Real Woman 2021 Class Lead Jaime Zeluck Hindlin

Jaime Zeluck Hindlin’s pregnancy resulted in heart failure that was almost diagnosed too late. The entertainment mogul is Go Red for Women’s 2021 Real Women co-class lead.

A longtime entertainment industry insider and subject of a profile in Rolling Stone magazine, Jaime Zeluck Hindlin acts as a mother hen of sorts to musicians and songwriters, spearheading tunes from concept to chart-topper.

“It’s cool hearing the first version of a song in its baby stage,” said Jaime, 35. “I just love putting creative people together that go on to do great things.”

While she has excelled in her career, until recently, she had one unfulfilled personal goal: motherhood. Growing up, she was obsessed with the idea of being a mom, envisioning as many as five kids.

“I was more focused on having a baby than I had been on having a wedding,” she said. “It’s all I ever wanted.”

In 2015, Jaime and her husband, Jacob, learned they were expecting their first child. Tragically, when she was six months pregnant, she miscarried. “It was a trauma,” she said, noting she had lost her father just four years earlier. “Trying to get pregnant after that wasn’t easy.”

With the help of in vitro fertilization (IVF), however, Jaime soon learned she was pregnant again. And things seemed to go along smoothly until the seventh month, when she started feeling extreme fatigue.

Simply walking across the room would leave her out of breath, and her feet swelled up so large she couldn’t fit into normal shoes, “like elephant feet,” she recalled. Later, she found out they had actually fractured from the fluid buildup.

Increasingly concerned, Jaime asked repeatedly if something was wrong, but her OB-GYN assured her that she was having a normal pregnancy. “I had a feeling in my gut that something was wrong,” she said.

Three weeks before Jaime’s due date, her doctor detected protein in her urine and informed her that her blood pressure was dangerously high. Both are symptoms of preeclampsia, a complication of pregnancy that can lead to organ failure.

While a later blood pressure test ruled out the condition, Jaime insisted she needed to give birth, and her doctor induced labor.

“I couldn’t go another three weeks,” she said. “It got real dark, real quick.”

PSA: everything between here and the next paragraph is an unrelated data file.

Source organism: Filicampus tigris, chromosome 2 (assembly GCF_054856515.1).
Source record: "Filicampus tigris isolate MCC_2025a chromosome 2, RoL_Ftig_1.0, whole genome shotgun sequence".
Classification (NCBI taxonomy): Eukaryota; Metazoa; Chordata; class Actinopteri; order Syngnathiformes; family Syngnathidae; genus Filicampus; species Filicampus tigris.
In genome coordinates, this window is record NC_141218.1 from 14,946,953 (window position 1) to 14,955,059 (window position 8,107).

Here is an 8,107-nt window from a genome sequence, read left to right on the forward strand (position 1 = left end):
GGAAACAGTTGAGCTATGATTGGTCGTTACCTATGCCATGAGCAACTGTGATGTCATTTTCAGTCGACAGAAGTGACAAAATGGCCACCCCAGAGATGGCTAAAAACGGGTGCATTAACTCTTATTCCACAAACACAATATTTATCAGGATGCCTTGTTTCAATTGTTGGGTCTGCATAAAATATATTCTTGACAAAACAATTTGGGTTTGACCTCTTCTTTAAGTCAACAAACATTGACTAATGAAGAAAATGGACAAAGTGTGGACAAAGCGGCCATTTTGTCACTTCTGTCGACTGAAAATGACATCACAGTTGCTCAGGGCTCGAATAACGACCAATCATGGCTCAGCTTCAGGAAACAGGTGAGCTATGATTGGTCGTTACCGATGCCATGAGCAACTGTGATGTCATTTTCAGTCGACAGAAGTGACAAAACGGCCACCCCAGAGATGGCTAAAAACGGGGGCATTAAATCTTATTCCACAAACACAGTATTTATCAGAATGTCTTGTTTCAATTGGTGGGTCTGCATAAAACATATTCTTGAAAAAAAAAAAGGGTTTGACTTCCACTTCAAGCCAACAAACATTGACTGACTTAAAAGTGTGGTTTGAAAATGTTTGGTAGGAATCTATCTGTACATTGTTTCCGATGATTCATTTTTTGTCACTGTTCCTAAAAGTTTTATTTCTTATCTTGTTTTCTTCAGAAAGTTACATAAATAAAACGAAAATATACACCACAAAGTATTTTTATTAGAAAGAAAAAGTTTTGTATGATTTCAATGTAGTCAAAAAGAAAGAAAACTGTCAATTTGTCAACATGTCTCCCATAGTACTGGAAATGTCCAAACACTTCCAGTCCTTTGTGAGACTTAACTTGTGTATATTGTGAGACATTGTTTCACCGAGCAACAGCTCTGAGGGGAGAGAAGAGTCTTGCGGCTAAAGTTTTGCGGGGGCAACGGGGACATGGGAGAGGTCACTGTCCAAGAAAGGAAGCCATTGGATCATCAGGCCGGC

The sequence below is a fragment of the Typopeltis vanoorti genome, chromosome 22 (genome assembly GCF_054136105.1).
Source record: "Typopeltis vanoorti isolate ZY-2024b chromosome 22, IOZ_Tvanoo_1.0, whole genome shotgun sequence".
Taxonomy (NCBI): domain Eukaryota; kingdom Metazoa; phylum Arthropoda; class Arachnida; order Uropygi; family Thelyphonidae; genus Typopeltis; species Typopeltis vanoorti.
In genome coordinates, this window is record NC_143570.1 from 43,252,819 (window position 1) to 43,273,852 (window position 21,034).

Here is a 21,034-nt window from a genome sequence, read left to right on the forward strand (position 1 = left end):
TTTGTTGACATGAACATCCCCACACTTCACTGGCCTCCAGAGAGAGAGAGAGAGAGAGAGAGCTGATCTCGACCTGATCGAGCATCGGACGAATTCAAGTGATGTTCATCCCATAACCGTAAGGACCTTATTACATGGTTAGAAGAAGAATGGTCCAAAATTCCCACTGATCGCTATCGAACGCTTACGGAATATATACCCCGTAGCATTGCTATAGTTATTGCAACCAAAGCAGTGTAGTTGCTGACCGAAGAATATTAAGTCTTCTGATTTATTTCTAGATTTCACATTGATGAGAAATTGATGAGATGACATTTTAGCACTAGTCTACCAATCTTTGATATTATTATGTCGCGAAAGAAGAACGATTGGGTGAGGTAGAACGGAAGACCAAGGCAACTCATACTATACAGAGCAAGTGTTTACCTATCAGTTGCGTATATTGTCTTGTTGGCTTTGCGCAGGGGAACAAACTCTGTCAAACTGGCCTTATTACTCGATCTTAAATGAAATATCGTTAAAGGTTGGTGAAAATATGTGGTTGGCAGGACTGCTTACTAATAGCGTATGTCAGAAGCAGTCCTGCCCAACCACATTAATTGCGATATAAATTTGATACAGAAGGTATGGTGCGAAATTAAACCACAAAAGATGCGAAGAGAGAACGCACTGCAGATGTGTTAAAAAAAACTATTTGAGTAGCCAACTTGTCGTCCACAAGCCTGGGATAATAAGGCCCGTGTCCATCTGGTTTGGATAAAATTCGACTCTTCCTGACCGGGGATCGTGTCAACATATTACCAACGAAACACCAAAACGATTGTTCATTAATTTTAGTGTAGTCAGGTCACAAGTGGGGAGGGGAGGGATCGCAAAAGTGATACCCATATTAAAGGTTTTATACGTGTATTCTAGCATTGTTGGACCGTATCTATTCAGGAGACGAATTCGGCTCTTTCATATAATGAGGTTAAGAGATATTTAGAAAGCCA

During the delivery, Jaime could barely breathe and had trouble pushing, but 17 hours later, she gave birth to a girl, Kate.

A few minutes later, however, the nurse noticed the baby was breathing too fast and rushed her to the NICU.

“She had so much fluid in her lungs from me,” Jaime explained. “I went into panic mode. We had already been through so much.”

Then, Jaime, too, began having shortness of breath. Soon, an echocardiogram revealed her heart and lungs were surrounded by fluid. Over the next 30 minutes, the nurse drained between 25 and 40 pounds of fluid from her body – nearly half the weight she gained during pregnancy. Finally, she could breathe again.

Afterward, a team of 10 doctors confirmed Jaime’s gut feeling that something was wrong. She had an uncommon form of heart failure called peripartum cardiomyopathy (PPCM), which typically starts in the final month of pregnancy or up to five months after giving birth.

They told Jaime she likely wouldn’t survive another pregnancy. “It was hard to take in, but just tell me I’m going to live,” she said. “I was convinced at one point that I wouldn’t make it.”

Worried sick about his wife and daughter, Jacob practically ran grooves into the floor walking back and forth between the two ICUs, which were located on opposite sides of the hospital. Jaime could only see her daughter through a phone screen, both of them hooked up to machines.

“All I wanted to do was hold her and tell her that we were going to be OK, but I couldn’t give either of us that reassurance,” she said.

The day before Jaime’s 32nd birthday, she was finally released from the hospital – just two days after Kate went home.

“I can't even describe the feeling I had when I walked into my front door,” she said. “It was the best day ever, but the road to recovery wasn’t complete.”

Barely able to walk, let alone care for Kate the way she wanted to, Jaime threw herself into cardiac rehab for three months, slowly increasing her strength and stamina. But despite her progress, she struggles with paralyzing anxiety and is still scared to be alone with Kate, who is now a healthy 4-year-old.

“I’m afraid I’m not strong enough and need someone with me at all times,” she said. “My mind is stuck.”

And while Jaime is grateful to have a healthy child, she can’t let go of the anger she feels about the entire situation.

“If I can get involved in making people more aware of maternal health, then I can hopefully change not one, but many people’s lives,” she said.

After she recovered, in late 2017, Jaime launched her own company, a longtime goal, and has scored a string of successes, collaborating with songwriters for hit bands like Maroon 5.

“It’s been a really good year, and there’s so much to come,” she said, noting that another child just might be in the cards as well. “I’m not ready emotionally yet, but when the time is right, we’ll consider all our options."